Arrested and Hanged As a Salem Witch
One of Salem, Massachusetts' Witch Trials first victims in 1692 was Sarah Good, a woman of childbearing age who, indeed, was pregnant, at the time of her arrest on February 29, 1692. The baby was born in prison and died there. Accused of bewitching children, Sarah experienced a fate not ever envisioned, a fate even worse than losing her father John Sobert to suicide, a fate worse than the loss of her first husband Daniel Poole in 1686, or the inheritance of all of his debts, to pass on to her second husband, William Good.
Forced to beg alms, door to door, Sarah's physical countenance resembled that of someone twice her age. Her matted hair, and weathered face, and the curses under her tongue to those who did not help her, perhaps frightened townspeople. When the accusation of “witch” was uttered, it fulfilled the thoughts already on the minds of the churchgoers and wealthy of her community. It is always easy for society to persecute those who are “different,” or do not conform to the expected norm.
On June 29, 1692 Sarah was convicted of witchcraft and she was hanged on July 19. At the last moment, Reverend Noyes urged her to admit to being a witch and ask forgiveness, but she refused. Instead, she proclaimed, “I am no more a witch than you are a wizard. If you take my life away, God will give you blood to drink.” Years later, when the judge died of a hemorrhage that resulted in blood in his mouth, Salem residents remembered Sarah's statement.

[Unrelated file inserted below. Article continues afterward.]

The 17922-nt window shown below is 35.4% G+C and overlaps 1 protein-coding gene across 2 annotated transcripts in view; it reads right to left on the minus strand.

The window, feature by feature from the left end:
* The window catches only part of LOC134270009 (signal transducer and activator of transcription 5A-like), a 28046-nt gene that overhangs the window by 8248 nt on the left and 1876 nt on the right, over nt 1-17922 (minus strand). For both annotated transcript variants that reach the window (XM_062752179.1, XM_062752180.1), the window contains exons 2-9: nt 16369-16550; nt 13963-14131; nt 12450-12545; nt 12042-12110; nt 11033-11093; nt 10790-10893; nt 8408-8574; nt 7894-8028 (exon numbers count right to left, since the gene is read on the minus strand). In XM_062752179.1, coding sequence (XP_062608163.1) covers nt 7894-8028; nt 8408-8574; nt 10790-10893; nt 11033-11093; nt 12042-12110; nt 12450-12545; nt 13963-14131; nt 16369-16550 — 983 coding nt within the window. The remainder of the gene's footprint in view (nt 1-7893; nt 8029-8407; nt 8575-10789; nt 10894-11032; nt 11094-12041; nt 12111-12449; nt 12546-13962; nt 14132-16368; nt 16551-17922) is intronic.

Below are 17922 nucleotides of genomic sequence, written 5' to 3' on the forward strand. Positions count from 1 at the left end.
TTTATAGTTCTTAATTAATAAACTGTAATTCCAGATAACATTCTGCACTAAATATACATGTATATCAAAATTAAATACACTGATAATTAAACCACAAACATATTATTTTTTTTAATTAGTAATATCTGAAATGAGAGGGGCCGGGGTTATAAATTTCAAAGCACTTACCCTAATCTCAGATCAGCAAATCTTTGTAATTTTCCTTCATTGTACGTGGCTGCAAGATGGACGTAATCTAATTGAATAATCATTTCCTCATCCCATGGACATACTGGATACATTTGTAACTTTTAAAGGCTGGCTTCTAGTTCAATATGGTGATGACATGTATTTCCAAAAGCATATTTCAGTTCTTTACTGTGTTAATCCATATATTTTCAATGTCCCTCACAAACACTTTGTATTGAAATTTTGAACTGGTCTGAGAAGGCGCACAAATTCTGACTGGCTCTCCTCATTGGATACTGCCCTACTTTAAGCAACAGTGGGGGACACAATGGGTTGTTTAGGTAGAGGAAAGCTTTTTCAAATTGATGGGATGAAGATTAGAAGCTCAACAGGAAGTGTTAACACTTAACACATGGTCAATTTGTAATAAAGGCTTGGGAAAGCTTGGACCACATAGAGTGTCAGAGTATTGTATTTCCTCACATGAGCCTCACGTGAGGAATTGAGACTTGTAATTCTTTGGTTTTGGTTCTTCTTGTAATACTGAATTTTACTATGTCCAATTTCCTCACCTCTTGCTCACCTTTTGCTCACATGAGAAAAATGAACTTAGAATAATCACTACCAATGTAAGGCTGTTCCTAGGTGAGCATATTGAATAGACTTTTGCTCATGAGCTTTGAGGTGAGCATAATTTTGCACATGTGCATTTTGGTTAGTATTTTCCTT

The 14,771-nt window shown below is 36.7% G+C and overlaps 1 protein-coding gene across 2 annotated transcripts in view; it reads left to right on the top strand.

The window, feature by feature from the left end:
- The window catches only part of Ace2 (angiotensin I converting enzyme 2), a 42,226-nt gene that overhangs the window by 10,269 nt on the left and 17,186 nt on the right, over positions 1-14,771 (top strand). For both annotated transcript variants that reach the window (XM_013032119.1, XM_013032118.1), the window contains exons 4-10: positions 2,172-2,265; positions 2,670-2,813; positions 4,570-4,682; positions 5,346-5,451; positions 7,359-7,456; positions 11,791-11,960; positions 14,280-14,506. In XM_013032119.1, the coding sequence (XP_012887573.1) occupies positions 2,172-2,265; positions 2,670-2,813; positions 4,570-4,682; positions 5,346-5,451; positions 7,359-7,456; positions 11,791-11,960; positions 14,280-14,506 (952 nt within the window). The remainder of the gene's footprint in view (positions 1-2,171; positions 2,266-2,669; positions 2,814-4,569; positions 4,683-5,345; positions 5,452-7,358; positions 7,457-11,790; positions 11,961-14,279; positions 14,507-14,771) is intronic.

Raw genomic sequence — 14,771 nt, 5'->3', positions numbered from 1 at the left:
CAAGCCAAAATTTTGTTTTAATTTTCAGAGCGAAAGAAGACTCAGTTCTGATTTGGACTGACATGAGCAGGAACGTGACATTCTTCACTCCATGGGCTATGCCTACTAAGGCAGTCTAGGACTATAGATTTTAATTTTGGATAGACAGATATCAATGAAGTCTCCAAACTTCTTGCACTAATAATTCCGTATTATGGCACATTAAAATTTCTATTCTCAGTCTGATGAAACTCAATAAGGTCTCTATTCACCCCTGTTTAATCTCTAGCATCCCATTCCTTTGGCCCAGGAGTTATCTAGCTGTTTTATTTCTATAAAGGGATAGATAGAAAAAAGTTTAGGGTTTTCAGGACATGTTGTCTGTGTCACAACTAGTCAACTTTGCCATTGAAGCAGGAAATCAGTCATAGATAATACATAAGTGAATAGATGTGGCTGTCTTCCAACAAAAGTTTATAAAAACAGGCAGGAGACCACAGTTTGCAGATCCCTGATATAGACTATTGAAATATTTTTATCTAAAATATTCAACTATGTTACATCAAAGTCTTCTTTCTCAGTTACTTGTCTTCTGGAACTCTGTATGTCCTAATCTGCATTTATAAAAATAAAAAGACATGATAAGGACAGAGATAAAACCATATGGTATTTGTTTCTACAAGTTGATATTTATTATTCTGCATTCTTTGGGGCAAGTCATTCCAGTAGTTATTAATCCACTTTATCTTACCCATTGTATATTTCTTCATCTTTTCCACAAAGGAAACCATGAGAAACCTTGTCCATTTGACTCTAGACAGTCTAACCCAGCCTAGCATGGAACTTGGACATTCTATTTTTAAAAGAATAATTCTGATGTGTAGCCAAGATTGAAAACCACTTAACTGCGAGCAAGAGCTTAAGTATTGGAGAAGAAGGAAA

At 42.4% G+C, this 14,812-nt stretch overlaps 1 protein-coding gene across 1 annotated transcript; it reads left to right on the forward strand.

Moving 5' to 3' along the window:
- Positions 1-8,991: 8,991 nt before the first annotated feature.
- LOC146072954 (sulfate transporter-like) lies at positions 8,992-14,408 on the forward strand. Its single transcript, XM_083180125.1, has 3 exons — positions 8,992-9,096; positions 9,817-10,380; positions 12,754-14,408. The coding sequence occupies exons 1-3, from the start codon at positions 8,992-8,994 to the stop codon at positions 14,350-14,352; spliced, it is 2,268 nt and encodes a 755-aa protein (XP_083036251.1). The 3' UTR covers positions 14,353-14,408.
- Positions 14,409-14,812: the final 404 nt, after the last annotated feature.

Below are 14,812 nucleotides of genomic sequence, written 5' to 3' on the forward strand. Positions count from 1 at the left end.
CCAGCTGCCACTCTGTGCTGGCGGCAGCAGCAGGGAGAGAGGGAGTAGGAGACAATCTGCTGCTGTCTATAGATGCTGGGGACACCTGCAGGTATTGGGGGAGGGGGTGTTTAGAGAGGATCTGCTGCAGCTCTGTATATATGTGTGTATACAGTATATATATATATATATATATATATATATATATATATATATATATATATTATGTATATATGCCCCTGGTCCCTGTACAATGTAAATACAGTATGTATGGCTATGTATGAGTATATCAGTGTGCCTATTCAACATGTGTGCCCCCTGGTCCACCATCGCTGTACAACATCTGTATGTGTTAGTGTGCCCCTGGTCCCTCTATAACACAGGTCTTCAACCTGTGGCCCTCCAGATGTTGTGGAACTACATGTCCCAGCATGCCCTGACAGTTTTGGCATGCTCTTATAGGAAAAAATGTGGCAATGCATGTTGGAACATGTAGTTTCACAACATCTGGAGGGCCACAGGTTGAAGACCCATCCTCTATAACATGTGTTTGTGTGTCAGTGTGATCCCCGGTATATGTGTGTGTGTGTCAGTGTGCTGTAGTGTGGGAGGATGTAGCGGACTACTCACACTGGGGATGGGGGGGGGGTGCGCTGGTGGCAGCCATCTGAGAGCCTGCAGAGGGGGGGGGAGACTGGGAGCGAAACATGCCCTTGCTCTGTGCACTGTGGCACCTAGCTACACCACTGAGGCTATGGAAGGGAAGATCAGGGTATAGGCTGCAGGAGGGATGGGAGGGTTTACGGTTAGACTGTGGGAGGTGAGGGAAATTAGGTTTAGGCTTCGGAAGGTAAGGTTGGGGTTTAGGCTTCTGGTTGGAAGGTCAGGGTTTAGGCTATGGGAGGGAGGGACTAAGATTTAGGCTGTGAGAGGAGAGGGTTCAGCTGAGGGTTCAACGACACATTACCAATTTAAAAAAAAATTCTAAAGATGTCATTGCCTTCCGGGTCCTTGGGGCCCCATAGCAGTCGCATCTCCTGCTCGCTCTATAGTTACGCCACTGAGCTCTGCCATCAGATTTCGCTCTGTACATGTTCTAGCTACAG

A descendant of Judge Hathorne, novelist Nathaniel Hawthorne (1804-1864), included a similar scene involving the death of Judge Pycheon in his fictional work, The House of the Seven Gables.
Ellen Webster visited the Corwin House (in the 1930s?) where Grace Atkinson rented upstairs rooms to sell antiques. Atkinson died in 1943. The following year, the city of Salem, MA bought the house. In 1944, it was opened as a museum. Ellen copied an appliquéd block from a quilt. She wrote the following statement on a quilt “chart.”
Quilt found on a bed in the “Old Witch House,” Salem, Mass. when the first hearing was held for the trial of witches. The “witch” was Sarah Good, and the house was Jonathan Corwins', corner of Essex and North Streets. J. Corwin was magistrate.
|Quilt inspired by Ellen E. Webster's quilt chart and made by Patricia Cummings|
Neither the quilt pattern, nor the fabrics used to re-create this block, are believable entities for a quilt made in 1692 (17th century). At that time, wool or linsey-woolsey wholecloth quilts were popular, their fibers dyed with Indigo and other natural plant dyes often from local New England plant species. Turquoise calico is more typical of the 1930s and fits the pastel color palette of that era.
Quilt made by Patricia Cummings, Concord, NH, in May 2010, to display in talks about Ellen Webster, the subject of her 355 page book, published in 2008.